If recent sale prices for this toy are any indication (I've seen a MIB example sell for $350) the now grown-up children who played with this 40+ years ago are still longing for the sense of snugness, safety, and control over life which it provided. There's no stress in the tree house, just cheese snacks, swing sets, and cozy naps. It's a good life for these little mice. 

13 comments:

  1. You always have the most interesting finds; I've never seen this toy before. It's so cute.

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  2. I had a mouse tree house! I LOVED it! Thank you for the photos...such great memories. :)

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    1. You're welcome! Glad you enjoyed seeing it!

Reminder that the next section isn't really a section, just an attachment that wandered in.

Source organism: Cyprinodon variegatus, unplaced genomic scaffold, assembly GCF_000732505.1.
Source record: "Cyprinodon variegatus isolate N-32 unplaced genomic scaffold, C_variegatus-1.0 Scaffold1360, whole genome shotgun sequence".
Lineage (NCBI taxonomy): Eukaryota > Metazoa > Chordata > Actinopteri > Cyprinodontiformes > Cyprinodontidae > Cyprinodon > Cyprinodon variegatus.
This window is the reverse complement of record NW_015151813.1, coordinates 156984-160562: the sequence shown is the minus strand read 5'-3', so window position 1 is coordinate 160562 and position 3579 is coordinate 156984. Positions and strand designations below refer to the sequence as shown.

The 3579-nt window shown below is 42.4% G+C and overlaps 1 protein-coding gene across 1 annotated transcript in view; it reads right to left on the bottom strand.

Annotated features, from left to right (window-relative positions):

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  3. Tracy, I have two photos of myself from Christmas of 1967, the year I received my Mouse Tree House. I am a scrapbooker, and would like to do some scrapbook pages of my photos and memories of this toy. It would be awesome if I could use, with you permission, the very detailed photos you posted here on your blog of the Mouse Tree House since I no longer own this toy. I would give a credit line on my page to you, as sometimes I post my pages on the scrapbooking site Two Peas In a Bucket, not for profit but just to share with the scrapbooking community. Please let me know if you would be willing to allow me to do this. You can e-mail me directly at nancylubrano@gmail.com. I would love to show you my photos from when I was 5 and Santa brought me this amazing toy!

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  4. Hi Nancy,

    You are very welcome to use these photos for your scrapbooking: thanks for asking first! I'd love to see your 1967 photos: I've emailed you privately.